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Vampiro
03-19-2005, 12:55 AM
im reading Lyle's "rapid fat loss handbook" and along with your protein, you take fish oil caps for omega 3's. would flax oil caps be just as good ? , and is one source superior then the other?

Built
03-19-2005, 01:02 AM
Fish IS omega 3. Flax has to convert into it, IF your body wants it to.

Mine HATES it.

I take 10 g fish oil daily - wild salmon oil, whatever's on sale.

Vampiro
03-20-2005, 01:42 AM
if my body wants too?

Built
03-20-2005, 03:43 AM
As I understand it, some people's bodies aren't as good at converting the oil into omega 3. My body SUCKS at it, so I stick to fish oil.

foxy38
03-20-2005, 07:07 AM
I take both- 3 tbsp flax oil daily, and fish oil caps twice a day

Built- why do you say that your body sucks at converting the oil into omega 3?

Holto
03-20-2005, 10:13 AM
and women are usually better at converting the omega-3 in flax (ALA) to the more important omega-3's (DHA & EPA)

this is because as an infant develop's it needs the DHA for eye's, brain, intestines and other organs high in neurons (nerve cells)

fish oil has EPA and DHA pre-formed and is generally more effective

I take flax for my skin and my joints

I say this after droppign it for a while, thinking the fish oil would take care of me

Holto
03-20-2005, 10:17 AM
Built- why do you say that your body sucks at converting the oil into omega 3?

alot of North Americans have this problem

it's caused by polution and a deteriorated food supply

for example a bushel of grain from 1920 had 300 X the minerals of a bushel today

this is the main reason I buy as much organic as possible, to support responsible agriculture

the big corportions are guilty of things like mono-cropping where they grow the same crop on the same field year after year instead of rotating like a responsible farmer would

foxy38
03-20-2005, 10:26 AM
But how do you know if your body sucks at converting flax oil into Omega 3? I'm just wondering :)

shansen008
03-20-2005, 11:43 AM
Have their been experiments done to see if organically grown foods are higher in nutritional content? Id like to see em, ive been thinking of going that route but the stores are so expensive.

Holto
03-20-2005, 01:28 PM
Have their been experiments done to see if organically grown foods are higher in nutritional content?

yes and no

food can be organic and grown in soil that is depleted of minerals

if food is grown in soil higher in minerals the food will be higher in minerals etc...

Holto
03-20-2005, 01:29 PM
But how do you know if your body sucks at converting flax oil into Omega 3? I'm just wondering :)

best bet is to try some fish oil

if your memory, vision, cognitive function (etc..) improve and you were taking flax then you can assume your body is not great at converting it

and flax oil is omega3 I think that was a typo by Built

Built
03-20-2005, 01:33 PM
and flax oil is omega3 I think that was a typo by Built

I stand corrected:


Fish oil versus flax oil

There is considerable evidence that fish and fish oils are beneficial to heart health, reduce the risk of cancer, and benefit mental health. The "active" components of fish oils are eicosapentaenoic acid (EPA), a polyunsaturated fatty acid with 20 carbon atoms in its backbone, and docosahexaenoic acid (DHA), a polyunsaturated fatty acid with 22 carbon atoms. Both are members of the omega-3 group of essential fatty acids. EPA and DHA are found exclusively in marine animals; fatty fish such as herring, sardines, salmon and fresh tuna are the best sources.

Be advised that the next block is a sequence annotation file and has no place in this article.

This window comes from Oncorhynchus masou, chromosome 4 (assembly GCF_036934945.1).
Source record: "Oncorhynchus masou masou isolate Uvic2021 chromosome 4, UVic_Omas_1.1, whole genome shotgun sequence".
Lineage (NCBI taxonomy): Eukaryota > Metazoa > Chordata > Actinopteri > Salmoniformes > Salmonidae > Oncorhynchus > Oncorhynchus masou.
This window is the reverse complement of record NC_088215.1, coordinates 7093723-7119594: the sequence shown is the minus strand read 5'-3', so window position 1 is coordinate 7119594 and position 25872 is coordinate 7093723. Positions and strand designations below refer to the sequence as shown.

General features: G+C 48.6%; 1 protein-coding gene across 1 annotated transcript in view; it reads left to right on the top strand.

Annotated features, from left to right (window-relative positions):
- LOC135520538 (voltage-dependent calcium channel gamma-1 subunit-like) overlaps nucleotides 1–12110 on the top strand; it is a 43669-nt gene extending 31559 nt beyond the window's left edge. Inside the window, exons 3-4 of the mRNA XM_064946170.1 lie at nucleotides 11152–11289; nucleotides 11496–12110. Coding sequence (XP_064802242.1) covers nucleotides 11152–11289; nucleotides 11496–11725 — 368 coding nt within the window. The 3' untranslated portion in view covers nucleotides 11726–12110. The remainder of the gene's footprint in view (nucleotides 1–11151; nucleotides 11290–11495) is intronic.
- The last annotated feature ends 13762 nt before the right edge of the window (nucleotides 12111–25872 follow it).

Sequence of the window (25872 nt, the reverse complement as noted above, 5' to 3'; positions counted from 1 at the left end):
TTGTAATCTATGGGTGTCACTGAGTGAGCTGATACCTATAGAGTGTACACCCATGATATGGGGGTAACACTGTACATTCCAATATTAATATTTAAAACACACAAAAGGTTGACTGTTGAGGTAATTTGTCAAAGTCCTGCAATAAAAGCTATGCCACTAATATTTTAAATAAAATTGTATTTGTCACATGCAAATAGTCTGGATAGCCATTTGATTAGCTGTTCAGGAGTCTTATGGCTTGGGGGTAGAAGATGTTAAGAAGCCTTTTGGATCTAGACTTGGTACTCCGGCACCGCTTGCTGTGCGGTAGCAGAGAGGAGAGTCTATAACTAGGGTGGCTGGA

Alpha-linolenic acid (ALA) is another omega-3 fatty acid found in flaxseed and flaxseed oil. ALA has 18 carbon atoms in its backbone and can be converted to EPA in the body (in the liver) by the addition of two carbon atoms. EPA, in turn, can be converted to DHA. Because the typical American diet is relatively low in fish intake ALA becomes a crucial source of the EPA and DHA required for optimum health.

Researchers at the National Institutes of Health have just completed a study designed to determine just how much ALA is actually converted to EPA in the body. Their study included eight healthy subjects who were fed a standard diet for three weeks and then given one gram of ALA labeled with an isotope tracer. The diet was beef-based in order to avoid extraneous sources of EPA and DHA. The researchers measured blood plasma concentrations of ALA, EPA and DHA 8, 24, 48, 72, 96 and 168 hours after ingestion of the labeled ALA.
The results show that only about 0.2 per cent of the ALA (2 mg) was actually converted to EPA. In contrast, about 23 per cent of the EPA was available for conversion to DHA. The researchers also noted that the half-life (the time it takes to reduce initial concentration by 50 per cent) of ALA in blood plasma was quite low at about one hour. In comparison, the half-life of EPA was 67 hours and that of DHA 20 hours.

The researchers conclude that ALA is not a viable source of EPA and DHA and cannot replace fish and fish oils in the diet. Editor's Note: According to this new data a tablespoon of flax oil would only result in the synthesis of about 30 mg of EPA far less than the recommended daily intake of 220 mg.

Pawlosky, Robert J. Physiological compartmental analysis of alpha-linolenic acid metabolism in adult humans. Journal of Lipid Research, Vol. 42, August 2001, pp. 1257-65

I was confusing omega 3 with the ALA conversion to EPA, which is why fish oil is superior to flax oil for omega 3.

Holto
03-21-2005, 07:11 AM
exactly

I would have to assume my body is not great at converting flax

when I started the fish oil I noticed a huge improvement in memory

my right eye has a slight astigmatism, enough that I don't walk outside without sunglasses...now that I take fish oil I don't even know where my sunglasses are